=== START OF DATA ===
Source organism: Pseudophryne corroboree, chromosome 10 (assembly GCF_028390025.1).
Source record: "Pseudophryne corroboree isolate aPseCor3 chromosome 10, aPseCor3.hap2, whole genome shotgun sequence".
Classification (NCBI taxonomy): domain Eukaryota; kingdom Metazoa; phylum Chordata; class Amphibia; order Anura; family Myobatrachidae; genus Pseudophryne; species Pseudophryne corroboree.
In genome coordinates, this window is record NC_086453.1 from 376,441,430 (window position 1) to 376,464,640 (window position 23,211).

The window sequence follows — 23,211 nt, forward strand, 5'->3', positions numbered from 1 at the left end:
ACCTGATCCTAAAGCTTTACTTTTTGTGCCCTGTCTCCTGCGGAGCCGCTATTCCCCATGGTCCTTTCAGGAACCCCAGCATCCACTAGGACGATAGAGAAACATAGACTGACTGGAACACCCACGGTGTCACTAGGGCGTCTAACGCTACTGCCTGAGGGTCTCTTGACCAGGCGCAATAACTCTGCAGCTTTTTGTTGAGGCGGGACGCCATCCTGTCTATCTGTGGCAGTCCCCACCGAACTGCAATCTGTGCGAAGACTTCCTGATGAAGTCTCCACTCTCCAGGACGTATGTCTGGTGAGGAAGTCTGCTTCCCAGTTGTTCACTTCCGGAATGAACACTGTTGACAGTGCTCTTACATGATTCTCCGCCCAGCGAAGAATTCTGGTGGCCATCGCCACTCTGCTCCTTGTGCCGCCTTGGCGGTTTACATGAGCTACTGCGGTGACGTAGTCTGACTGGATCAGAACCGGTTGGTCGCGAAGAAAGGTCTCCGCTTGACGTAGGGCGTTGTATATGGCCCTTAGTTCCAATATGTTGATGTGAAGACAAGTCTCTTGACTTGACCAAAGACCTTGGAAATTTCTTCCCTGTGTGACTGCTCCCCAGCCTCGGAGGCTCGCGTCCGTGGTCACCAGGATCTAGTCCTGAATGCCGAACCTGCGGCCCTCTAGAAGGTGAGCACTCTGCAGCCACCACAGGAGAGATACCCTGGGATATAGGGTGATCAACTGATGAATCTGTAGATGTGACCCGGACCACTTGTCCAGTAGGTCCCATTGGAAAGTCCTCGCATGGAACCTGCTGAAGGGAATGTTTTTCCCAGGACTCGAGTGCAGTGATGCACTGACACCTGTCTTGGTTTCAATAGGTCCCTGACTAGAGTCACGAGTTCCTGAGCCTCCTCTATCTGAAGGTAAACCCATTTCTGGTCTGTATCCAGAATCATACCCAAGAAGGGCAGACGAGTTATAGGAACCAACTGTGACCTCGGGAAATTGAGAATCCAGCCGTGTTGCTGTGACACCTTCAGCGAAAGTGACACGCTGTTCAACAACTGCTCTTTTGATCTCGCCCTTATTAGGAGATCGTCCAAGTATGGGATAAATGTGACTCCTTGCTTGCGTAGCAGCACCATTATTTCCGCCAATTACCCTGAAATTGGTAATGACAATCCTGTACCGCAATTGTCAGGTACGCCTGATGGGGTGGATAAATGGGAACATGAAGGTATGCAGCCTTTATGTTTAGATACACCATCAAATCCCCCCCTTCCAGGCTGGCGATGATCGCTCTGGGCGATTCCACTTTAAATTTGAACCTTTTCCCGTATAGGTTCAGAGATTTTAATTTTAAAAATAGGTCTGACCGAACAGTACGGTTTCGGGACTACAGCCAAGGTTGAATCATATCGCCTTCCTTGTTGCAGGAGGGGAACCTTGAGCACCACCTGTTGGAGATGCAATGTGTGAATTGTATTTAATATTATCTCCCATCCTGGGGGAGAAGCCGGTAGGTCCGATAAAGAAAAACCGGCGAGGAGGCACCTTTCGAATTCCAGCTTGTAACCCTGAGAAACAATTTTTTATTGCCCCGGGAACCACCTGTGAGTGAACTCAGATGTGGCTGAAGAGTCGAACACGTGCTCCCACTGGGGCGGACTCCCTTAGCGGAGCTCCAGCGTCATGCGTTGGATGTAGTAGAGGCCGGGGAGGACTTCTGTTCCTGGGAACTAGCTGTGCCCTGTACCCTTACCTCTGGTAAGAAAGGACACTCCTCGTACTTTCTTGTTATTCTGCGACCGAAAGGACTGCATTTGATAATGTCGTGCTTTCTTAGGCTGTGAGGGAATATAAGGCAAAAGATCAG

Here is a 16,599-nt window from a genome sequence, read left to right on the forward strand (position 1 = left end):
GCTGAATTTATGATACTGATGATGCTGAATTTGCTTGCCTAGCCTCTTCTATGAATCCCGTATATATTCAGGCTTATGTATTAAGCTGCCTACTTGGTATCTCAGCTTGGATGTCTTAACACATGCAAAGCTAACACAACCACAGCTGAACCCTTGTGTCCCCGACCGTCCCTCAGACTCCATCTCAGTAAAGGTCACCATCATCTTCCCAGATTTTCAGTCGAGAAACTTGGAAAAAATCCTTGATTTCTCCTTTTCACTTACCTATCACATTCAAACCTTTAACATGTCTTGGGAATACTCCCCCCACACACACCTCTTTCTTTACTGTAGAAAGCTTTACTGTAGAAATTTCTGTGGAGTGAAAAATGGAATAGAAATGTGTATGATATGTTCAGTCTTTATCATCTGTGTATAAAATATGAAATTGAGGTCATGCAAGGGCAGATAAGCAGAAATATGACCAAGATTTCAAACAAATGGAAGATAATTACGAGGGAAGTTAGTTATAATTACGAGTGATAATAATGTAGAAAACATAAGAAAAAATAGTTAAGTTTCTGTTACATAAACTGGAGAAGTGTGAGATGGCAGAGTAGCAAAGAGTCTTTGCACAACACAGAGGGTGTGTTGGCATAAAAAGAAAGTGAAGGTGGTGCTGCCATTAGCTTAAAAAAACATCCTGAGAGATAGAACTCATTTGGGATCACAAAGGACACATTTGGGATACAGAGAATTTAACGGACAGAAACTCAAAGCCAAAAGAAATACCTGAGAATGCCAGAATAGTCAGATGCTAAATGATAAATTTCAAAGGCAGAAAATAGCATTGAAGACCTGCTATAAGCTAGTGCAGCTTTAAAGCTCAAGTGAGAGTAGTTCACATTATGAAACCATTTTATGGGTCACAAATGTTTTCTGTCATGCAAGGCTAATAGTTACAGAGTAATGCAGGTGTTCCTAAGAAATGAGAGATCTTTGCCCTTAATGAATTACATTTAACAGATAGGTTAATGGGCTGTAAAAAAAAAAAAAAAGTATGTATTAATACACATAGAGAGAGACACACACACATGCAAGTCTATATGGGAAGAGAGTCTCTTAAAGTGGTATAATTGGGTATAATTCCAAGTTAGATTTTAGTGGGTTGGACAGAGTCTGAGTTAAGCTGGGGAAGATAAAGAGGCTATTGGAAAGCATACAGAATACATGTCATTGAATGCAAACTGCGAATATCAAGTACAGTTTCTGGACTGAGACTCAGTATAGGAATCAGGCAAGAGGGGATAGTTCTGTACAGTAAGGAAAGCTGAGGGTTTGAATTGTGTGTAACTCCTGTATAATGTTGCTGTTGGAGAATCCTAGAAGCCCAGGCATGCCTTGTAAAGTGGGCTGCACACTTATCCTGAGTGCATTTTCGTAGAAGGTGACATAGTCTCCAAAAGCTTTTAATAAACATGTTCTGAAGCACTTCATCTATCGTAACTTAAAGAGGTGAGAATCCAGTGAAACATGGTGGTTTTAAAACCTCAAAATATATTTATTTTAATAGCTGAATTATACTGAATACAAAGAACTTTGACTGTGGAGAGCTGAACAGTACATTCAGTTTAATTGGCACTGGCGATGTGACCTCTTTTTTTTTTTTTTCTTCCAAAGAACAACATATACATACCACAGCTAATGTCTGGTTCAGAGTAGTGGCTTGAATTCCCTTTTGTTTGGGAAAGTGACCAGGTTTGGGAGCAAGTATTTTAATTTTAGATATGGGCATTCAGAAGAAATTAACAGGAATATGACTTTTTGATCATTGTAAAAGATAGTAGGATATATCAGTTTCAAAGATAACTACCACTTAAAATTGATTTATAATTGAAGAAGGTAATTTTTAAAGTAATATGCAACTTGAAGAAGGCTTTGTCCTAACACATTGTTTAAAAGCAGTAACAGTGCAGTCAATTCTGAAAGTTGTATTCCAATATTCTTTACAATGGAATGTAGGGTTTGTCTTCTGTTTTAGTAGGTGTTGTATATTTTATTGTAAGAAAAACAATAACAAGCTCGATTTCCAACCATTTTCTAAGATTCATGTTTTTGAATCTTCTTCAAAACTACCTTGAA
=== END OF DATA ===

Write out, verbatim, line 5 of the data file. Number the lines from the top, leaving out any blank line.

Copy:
The window sequence follows — 23,211 nt, forward strand, 5'->3', positions numbered from 1 at the left end: